The first taste of Borderlands 2 that I (and the world) got came during last year’s gamescom event where developer Gearbox fully revealed the studio’s next first-person shooter RPG in a world debut presentation.
At that initial showing of the game, Gearbox was adamant to let players of the original Borderlands know that the team had not only listened to qualms surrounding that game, but had gone even further into the realm of role-playing game elements and story, with improvements to AI, character levelling, quests, gun systems and much more, all wrapped up in an insane storyline with even more ludicrous events.
What caught my attention (and has remained jammed in my brain) since then was how during a specific mission, enemy robots are able to be called in from a ‘moon base’ (just that – a base on the moon filled with robots), and as I headed into a new live demonstration of Borderland 2 at gamescom 2012 I hoped to see more crazy elements similar to this.
While I didn’t get to see any of the singleplayer campaign of Borderlands 2, I was given a very thorough look at each of the game’s four classes, as well as a bonus fifth character, as Gearbox Software’s design producer Randy Varnell (along with ‘demo driver’ Adam Fletcher) welcomed their audience to the new world of Pandora.
The Borderlands 2 demo began in a test area that the developer refers to as the ‘Playground,’ a series of rooms and combat areas where Gearbox is able to develop new characters and systems, test settings and tweak various elements of the game with quick access to items, enemies and vehicles to play around with. What else can you find in the Playground? Chunks of enemies suspended in the air, because the developers “have to make sure that they’re up to our high standards of quality – you blow up a bandit you want to make sure that the parts are exactly right,” Varnell joked.
After a quick demonstration of the Character Customisation Station (where you can change heads and skins on your player), we jumped into the presentation proper with looks at the four main characters of Borderlands 2, as well as that extra class.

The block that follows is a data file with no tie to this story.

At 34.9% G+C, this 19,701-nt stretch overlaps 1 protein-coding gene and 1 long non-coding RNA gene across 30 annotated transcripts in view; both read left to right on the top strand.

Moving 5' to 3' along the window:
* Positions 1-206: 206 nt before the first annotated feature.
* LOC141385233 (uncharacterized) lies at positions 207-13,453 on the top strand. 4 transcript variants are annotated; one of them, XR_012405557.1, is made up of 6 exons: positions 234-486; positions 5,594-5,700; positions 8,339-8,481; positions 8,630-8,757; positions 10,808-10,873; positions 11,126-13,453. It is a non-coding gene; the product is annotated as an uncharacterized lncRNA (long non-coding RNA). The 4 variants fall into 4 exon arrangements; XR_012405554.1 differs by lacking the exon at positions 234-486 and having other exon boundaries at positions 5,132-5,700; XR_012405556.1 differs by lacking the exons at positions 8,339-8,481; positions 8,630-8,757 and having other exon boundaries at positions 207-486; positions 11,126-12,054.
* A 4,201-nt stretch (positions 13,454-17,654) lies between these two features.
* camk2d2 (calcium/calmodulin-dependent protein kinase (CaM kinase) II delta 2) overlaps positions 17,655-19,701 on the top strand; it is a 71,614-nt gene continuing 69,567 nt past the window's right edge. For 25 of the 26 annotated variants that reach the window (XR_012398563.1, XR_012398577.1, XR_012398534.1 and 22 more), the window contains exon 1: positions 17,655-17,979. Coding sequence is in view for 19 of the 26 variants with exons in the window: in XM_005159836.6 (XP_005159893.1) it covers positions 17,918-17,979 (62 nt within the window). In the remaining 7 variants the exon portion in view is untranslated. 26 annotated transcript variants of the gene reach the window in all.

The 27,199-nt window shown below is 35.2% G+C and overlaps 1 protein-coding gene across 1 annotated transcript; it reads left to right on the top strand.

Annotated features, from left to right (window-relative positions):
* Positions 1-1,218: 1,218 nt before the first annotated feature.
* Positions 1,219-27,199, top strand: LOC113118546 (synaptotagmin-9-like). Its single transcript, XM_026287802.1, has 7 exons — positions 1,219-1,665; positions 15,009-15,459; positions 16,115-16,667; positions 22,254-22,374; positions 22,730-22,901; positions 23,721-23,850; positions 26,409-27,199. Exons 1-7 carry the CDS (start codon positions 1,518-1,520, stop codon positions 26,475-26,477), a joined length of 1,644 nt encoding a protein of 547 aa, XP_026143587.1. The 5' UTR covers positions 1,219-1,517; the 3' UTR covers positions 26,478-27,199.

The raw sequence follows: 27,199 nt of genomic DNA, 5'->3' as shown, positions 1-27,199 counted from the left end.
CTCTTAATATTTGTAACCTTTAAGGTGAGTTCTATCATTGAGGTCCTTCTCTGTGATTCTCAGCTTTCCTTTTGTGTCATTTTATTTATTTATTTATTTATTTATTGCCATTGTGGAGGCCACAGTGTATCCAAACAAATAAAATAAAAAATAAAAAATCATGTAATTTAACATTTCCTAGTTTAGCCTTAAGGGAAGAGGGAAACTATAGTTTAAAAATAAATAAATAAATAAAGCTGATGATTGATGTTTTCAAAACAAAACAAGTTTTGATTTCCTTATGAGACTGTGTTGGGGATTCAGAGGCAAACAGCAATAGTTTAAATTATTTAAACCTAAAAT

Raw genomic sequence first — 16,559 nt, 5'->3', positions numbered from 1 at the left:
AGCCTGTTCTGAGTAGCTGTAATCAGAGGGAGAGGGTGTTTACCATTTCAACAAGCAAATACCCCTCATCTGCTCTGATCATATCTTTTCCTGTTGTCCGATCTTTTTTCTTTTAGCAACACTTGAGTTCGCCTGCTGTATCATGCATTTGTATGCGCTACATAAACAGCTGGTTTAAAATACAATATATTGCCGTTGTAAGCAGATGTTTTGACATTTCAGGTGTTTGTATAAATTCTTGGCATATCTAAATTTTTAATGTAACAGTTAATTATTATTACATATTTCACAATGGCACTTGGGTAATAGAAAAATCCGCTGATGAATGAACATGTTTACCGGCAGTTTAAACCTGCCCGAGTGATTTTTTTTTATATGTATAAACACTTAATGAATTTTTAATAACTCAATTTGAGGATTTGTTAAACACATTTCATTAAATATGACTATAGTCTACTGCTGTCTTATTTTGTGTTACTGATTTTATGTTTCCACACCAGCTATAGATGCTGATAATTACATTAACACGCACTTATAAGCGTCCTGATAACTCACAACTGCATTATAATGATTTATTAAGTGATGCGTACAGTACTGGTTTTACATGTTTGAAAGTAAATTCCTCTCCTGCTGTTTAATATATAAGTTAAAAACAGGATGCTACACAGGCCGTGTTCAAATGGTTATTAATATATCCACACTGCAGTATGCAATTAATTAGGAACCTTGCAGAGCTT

At only four feet tall, Salvador packs an incredible punch and represents the game’s ‘Gunzerker’ class, which specialises in… well, what else other than guns! Borderlands 2 already holds a Guinness World Record for the most guns in a videogame – not quite the 87 bajillion that’s been exclaimed before, “but really close to that number,” says Varnell – which means that Salvador is in his element.
In designing the Gunzerker class, the team wanted to create a class that was able to use many more guns than any other character in Borderlands 2 to really take advantage of the game’s weapons. Salvador replaces the ‘Berserker’ class from the original Borderlands, Brick, and is able to use the ‘Gunzerk’ Action Skill to great effect which allows him to duel wield weapons for a time.
Players who use Salvador will do well to experiment with different combinations of weapons to get the best result while shooting down the streams of robots, bandits and Pandora’s local (and hostile) wildlife.
The original Borderlands starred a character called Lillith, who happened to be a Siren, a ‘magic user’ in the Borderlands universe that is able to control Phase Energy to pull off special abilities. In Borderlands 2, Maya replaces Lillith as the Siren this time around and instead of being able to ‘Phase Walk’ to invisibly move around the battlefield and explode around enemies, Maya uses ‘Phase Lock’ as her Action Skill.
Phase Lock is used to trap enemies in a powerful bubble of energy at which time Maya and other characters can whittle down the health of that enemy with gunfire… or Maya can leave that foe floating up in the air while fighting more immediate dangers.
Phase Lock is all about controlling the battlefield, says Varnell, and as with all of the classes’ Action Skills in Borderlands 2, you can chain together different abilities found in each of the characters’ three talent trees to create some truly devastating combinations, becoming a major force in a combat situation.
For example, players can look through Maya’s three talent trees (the Harmony Tree, Cataclysm Tree and Motion Tree, respectively) to find and eventually unlock abilities called ‘Converge’ (‘magnetises’ Phase Lock ball to draw in other enemies), ‘Subsequence’ (lets the Phase Lock ball automatically find another target after a trapped enemy dies) and ‘Thought Lock’ (take control of an enemy’s mind to make him fight for you).
Levelling up and unlocking these abilities for use in a fight results in overwhelming power as Maya wades through a group of enemies laying waste to everyone in her path, taking great advantage of this character’s main Action Skill. What’s more, Gearbox is very intent on encouraging players to use their skills as often as possible so cooldown periods for each ability will be very short (and can be shortened further throughout the game.
Varnell described the third character class in Borderlands 2, Zero, as a “mysterious ninja-stealth-assassin-robot-who-knows-what-he-is, type thing with a sword,” who is able to perform remarkable acrobatic moves and sword attack, while disappearing and appearing at will. Zero is a character of extremes, according to Varnell, and it’s possible to take down larger enemies with a single hit if you desire.
Zero’s Action Skill is ‘Deception,’ which at first ejects a hologram of Zero into the world (which attracts enemy attention and fools them into attacking the doppelg